Legal update on health law - August 2016
16 August 2016
Carer support funding does not result in employment relationship
On 1 August 2016, the Court of Appeal held that the relief care that Ms Lowe provided pursuant to the government's Carer Support Scheme did not make her a "homeworker", and that she is therefore not an employee of either the Ministry of Health or Capital and Coast District Health Board, who fund the Carer Support Scheme. The Court overturned a decision of the Full Employment Court, which held that Ms Lowe was a homeworker and therefore deemed to be an employee under the Employment Relations Act 2000. The Ministry and District Health Board had appealed that decision.
The Carer Support Scheme is a government programme that supports full time carers of disabled persons by assisting with the costs of a relief carer so that full time carers can have a break from providing care. Relief carers are chosen by the full time carer and the relief carer "has no relationship with the appellants prior to or while carrying out the work".
The Employment Relations Act 2000 provides that homeworkers are employees for the purposes of the Act. Section 5 of the Act defines a homeworkeras "a person who is engaged, employed or contracted by any other person (in the course of that other person's trade or business) to do work for that other person in a dwellinghouse". The Court's analysis turned on whether Ms Lowe had been engaged by the appellants.
Considering the nature of the Carer Support Scheme and the relationship that Ms Lowe had with the appellants the Court concluded that Ms Lowe was not engaged by the appellants within the meaning of section 5. It stated:
To hold that third party funding amounts to engagement would be to stray so far from the natural and ordinary meaning of the work "engage" as to ignore it.
The Court of Appeal's judgment is significant. As the Court explains "if Ms Lowe is a homeworker, she would be entitled to the rights accorded to employees under the Act as well as other employment legislation such as the Minimum Wage Act and the Holidays Act." E tū, the union representing homeworkers, has stated that it will appeal this decision to the Supreme Court.
ACC cover for failed sterilisation does not extend to childcare
J became pregnant following a failed sterilisation. ACC granted J cover for her pregnancy and compensation for the pregnancy's physical effects. J also claimed compensation for loss of earnings on the basis that she had to stay home and care for her child, which ACC declined. The High Court upheld ACC's decision.
J's pregnancy constituted a personal injury, and it was the effects of the pregnancy that attracted cover under the Accident Compensation Act. The Court found that as personal injury is the basis for entitlement under the Act, "there can be no entitlement where a personal injury is no longer affecting a claimant". Accordingly, once J's pregnancy ended, she was no longer entitled to compensation.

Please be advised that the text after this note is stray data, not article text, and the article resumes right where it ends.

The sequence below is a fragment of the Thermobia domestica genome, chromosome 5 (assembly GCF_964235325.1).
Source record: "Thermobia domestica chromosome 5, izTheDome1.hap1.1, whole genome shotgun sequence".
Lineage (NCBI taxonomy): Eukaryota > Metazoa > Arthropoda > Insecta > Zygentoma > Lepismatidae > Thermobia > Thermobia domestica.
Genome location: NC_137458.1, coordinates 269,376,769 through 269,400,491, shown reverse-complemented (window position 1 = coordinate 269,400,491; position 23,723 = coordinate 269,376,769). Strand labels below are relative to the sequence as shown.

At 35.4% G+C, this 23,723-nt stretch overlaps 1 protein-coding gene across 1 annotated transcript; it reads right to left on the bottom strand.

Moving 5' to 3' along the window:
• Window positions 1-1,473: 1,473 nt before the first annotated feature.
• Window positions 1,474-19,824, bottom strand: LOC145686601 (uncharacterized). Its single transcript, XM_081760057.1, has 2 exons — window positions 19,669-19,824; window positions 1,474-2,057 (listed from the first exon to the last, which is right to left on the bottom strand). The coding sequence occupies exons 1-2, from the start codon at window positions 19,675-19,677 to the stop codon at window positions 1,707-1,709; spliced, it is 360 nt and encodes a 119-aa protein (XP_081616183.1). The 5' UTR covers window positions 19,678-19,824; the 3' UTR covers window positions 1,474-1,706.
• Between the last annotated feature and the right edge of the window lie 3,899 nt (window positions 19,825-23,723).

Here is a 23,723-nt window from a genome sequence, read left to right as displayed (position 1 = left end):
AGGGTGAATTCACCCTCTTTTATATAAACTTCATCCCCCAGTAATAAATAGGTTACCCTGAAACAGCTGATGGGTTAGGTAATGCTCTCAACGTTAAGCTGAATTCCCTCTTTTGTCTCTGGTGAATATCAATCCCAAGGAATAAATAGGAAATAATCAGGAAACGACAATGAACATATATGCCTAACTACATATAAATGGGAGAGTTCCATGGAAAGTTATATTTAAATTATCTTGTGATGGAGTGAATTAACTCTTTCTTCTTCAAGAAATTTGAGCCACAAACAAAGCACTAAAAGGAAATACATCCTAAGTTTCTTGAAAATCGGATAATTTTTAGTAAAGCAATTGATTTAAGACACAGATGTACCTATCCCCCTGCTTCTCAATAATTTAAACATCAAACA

In addition, the ACC scheme does not compensate "all consequences that follow from the covered injury". The Court considered the history of the ACC legislation, and found that the need to care for a child in circumstances of this nature is not a consequence of personal injury which the scheme was designed to compensate.
Further, after the birth J's inability to work was not because of her pregnancy. In assessing whether J was "unable" to work because of her personal injury (the pregnancy), the Court found that:
"Once a mother has recovered physically from her pregnancy and giving birth to her child, she will not be 'unable' to work because of her pregnancy… [Her] inability to work is almost certainly not going to be because of the… effects of the pregnancy but… [because of] factors such as childcare arrangements, the unavailability of the other parent and parenting choices."
The Court noted that any extension to cover under the ACC scheme is a matter for Parliament rather than the courts.
Compensation claim for care of disabled son successful
On 20 July 2016, the High Court ruled that Margaret Spencer is entitled to be compensated for care she provided to her adult son Paul Spencer, who suffers from Down syndrome. The decision follows a number of cases in which the Ministry of Health's former policy of not paying individuals who provide disability support services to family members (referred to as family caregivers) was found to be unjustified discrimination under the New Zealand Bill of Rights Act 1990. In response to those cases, Parliament passed legislation in 2013 that provides for payments to be made to family caregivers (Part 4A of the New Zealand Public Health and Disability Act 2000). Part 4A expressly limits the ability of family caregivers to bring claims but also provides for some existing claims, including Mrs Spencer's claims, to be heard by the courts.
The Ministry challenged Mrs Spencer's claim on various grounds, including fiscal concerns about the precedent that a damages award would set. A key concern was that awarding damages would set a precedent that the courts could retrospectively extend eligibility for funding under a social program set by a Ministry. The Ministry was also concerned that a damages award might result in more claims.